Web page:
‘Julie Keeps Quiet’ Review: A Tight, Poised Belgian Debut About the Challenges of Holding It Together

For teenage tennis prodigy Julie, discipline isn’t merely a virtue but a survival strategy. Repressing adolescent urges and emotional swings has long been part of her routine at the high-level youth tennis academy where she’s currently the star student: Years of concentrating all her time and attention on her game — all work and all play, as it were — look likely to reward her with the pro career she dreams of. Yet as whispers build of inappropriate behavior by her coach, Julie’s deliberate tunnel vision seems less a rigorous regimen than a fragile defense against interior collapse. A tense, taut, artfully hushed debut feature by Belgian writer-director Leonardo van Dijl, “Julie Keeps Quiet” also knows the value of control — though its own calm is fraught with anxiety and anger.

A standout of this year’s Critics’ Week programme at Cannes — where it won the SACD Award and scored sales including a U.K. distribution deal with Curzon/Artificial Eye — “Julie Keeps Quiet” should travel far on the strength of its coolly riveting execution and subject matter that remains broadly resonant amid an ongoing #MeToo reckoning. (Dedicated arthouse viewers may be reminded of the Cannes-selected 2020 title “Slalom,” about the untoward relationship between a teenage skier and her predatory coach, though van Dijl’s film is a brittler, more allusive work.) While its dramatic pull is more or less universal, however, the film follows in a distinctive tradition of muted Belgian realism: The observational influence of the Dardenne brothers, who take a co-producing credit here, is clear enough, but van Dijl also matches the sleeker, chillier styling of next-generation heirs like Laura Wandel (“Playground”) and Fien Troch (“Home”).

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Van Dijl and expert DP Nicolas Karakatsanis — a Belgian who has already made the leap to Hollywood on projects like “I, Tonya” and “Cruella” — establish the film’s watchful, hands-off perspective in the opening shot, with a still camera set at the back of a practice court, remaining steady as Julie (Tessa Van den Broeck, a non-professional newcomer with vital youth tennis experience) darts in and out of the frame. The film will play repeatedly on this tension between static mise-en-scène and frenzied movement therein, a tidy but never overly contrived visual parallel to the maelstrom of inchoate emotion raging beneath the protagonist’s composed exterior. (The film’s roomy, echoing sound design and a spare, tingly score by Pulitzer-winning composer Caroline Shaw work to the same agenda.)

Practice is summarily cancelled; undeterred, Julie continues training solo, skittering across the court with pointed determination. Van Dijl and co-writer Ruth Becquart (who also plays Julie’s mother) parcel out information in brisk bullet points, inviting viewers to connect them as they will. Jérémy (Laurent Caron), Julie’s hard-driving but results-getting coach, is suspended, with no explanation given to his trainees for his sudden absence. Is it connected to the recent suicide of Aline, another of his young protégées? Even as academy principal (Claire Bodson) launches an investigation into possible misconduct, nobody is terribly forthcoming — least of all Julie herself, who may be processing her own toxic experience with Jérémy, but is loath to let such matters impede her athletic progress.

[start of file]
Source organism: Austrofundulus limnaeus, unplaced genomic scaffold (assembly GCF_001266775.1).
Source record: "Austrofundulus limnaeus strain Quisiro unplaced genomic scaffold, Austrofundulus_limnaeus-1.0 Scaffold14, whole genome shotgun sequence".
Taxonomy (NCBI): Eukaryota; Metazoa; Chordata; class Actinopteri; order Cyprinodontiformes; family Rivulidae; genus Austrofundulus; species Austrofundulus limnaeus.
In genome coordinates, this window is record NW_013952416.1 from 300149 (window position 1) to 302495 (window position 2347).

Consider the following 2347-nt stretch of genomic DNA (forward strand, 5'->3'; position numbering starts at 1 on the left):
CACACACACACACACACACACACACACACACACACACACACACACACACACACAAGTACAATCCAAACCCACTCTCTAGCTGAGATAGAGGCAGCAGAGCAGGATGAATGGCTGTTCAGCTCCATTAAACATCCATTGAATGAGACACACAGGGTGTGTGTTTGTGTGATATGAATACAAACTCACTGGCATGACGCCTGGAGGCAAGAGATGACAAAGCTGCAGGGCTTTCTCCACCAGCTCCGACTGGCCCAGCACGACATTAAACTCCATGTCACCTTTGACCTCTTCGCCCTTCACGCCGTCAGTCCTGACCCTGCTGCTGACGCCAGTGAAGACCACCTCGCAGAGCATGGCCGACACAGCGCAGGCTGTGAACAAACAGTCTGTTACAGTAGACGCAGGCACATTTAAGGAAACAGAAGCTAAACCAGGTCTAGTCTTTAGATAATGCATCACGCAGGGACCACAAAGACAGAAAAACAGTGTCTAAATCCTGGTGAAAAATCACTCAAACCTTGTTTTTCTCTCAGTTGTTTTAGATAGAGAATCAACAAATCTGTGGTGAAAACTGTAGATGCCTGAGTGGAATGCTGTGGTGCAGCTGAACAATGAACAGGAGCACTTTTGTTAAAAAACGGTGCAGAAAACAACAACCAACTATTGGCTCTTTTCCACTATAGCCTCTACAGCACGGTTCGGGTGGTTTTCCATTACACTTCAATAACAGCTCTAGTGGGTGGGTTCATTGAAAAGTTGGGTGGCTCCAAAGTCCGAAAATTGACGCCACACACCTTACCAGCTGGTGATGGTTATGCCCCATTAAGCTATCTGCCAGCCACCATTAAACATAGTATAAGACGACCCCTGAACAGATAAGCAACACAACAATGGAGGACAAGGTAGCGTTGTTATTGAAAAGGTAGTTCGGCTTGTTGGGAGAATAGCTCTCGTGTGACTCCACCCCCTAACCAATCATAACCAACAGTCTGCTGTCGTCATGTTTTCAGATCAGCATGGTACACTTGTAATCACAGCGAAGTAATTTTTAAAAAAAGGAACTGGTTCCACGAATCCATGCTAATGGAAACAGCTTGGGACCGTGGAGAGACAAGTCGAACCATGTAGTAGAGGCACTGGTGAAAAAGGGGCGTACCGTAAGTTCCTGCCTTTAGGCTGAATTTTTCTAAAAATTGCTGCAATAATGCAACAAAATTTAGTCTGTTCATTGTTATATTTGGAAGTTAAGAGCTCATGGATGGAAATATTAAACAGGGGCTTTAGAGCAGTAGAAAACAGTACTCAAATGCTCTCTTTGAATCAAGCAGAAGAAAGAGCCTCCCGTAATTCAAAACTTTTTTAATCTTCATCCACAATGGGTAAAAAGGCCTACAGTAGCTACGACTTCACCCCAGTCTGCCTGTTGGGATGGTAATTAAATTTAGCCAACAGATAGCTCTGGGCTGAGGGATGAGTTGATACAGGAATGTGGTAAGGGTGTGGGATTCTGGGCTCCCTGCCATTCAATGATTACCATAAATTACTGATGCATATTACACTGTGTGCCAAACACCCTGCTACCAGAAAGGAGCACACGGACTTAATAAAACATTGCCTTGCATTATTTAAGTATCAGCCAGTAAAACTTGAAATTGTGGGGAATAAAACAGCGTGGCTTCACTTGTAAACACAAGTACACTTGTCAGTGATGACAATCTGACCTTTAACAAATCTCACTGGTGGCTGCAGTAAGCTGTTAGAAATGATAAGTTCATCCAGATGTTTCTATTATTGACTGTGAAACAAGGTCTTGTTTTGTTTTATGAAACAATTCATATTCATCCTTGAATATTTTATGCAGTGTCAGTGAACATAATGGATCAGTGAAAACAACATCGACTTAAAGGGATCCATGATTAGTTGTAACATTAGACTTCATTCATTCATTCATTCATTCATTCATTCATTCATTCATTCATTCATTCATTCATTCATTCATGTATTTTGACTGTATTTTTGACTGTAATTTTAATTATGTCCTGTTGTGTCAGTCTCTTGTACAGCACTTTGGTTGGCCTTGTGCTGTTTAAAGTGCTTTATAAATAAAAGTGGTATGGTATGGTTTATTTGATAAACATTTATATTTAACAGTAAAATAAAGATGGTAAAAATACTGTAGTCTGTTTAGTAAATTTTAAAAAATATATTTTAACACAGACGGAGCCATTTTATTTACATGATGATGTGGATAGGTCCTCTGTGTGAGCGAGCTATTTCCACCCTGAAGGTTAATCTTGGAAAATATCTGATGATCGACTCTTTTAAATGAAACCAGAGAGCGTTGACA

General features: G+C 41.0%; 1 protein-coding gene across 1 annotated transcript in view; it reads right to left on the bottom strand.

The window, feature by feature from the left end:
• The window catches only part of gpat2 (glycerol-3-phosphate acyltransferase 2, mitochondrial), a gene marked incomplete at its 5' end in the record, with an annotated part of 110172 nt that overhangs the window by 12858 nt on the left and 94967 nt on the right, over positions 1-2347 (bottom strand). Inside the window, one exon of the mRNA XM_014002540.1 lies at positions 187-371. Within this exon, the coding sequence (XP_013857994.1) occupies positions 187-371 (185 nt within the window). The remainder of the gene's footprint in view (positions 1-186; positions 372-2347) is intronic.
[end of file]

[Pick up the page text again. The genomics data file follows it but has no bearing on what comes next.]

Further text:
This setup may promise a chilly procedural drama, but “Julie Keeps Quiet” instead emerges as a character study, at once detached and markedly intimate, and laser-focused on its heroine as she blocks out the surrounding noise to find her own path through a difficult, potentially damaging situation. It’s a sombre affair, reflected in the overcast grays and slate blues of Karakatsanis’s restricted color palette, disrupted only by the blurred, citrusy yellow of flying tennis balls. (Sport, if not an uncompromised pleasure, is a constant, therapeutic escape.) But the arc traced here isn’t a hopeless one: Julie’s silence isn’t presented as ruinously consuming or calcifying, but as a coping mechanism that enables this already introverted adolescent to find some measure of social stability.

As such, she’s both passive and palpably, feverishly agitated — morally preoccupied with the kind of analytical self-scrutiny she prefers to bring to her game. That makes Julie a tough character for any actor to crack, let alone a non-pro, but Van den Broeck’s remarkable performance never wavers in either its physical poise or its clarity of expression beneath that self-imposed stoicism. Securely steered by van Dijl, who himself never strays into either overstatement or self-conscious austerity, she’s vulnerable enough to draw viewers into her turmoil, and reserved enough to keep the truth just out of reach, at least for the time being. Resisting the catharsis one typically wishes for in stories of abuse and trauma, this subtly imposing debut reminds viewers that victims can’t be pressured into sharing their stories without due time, consideration and quiet.

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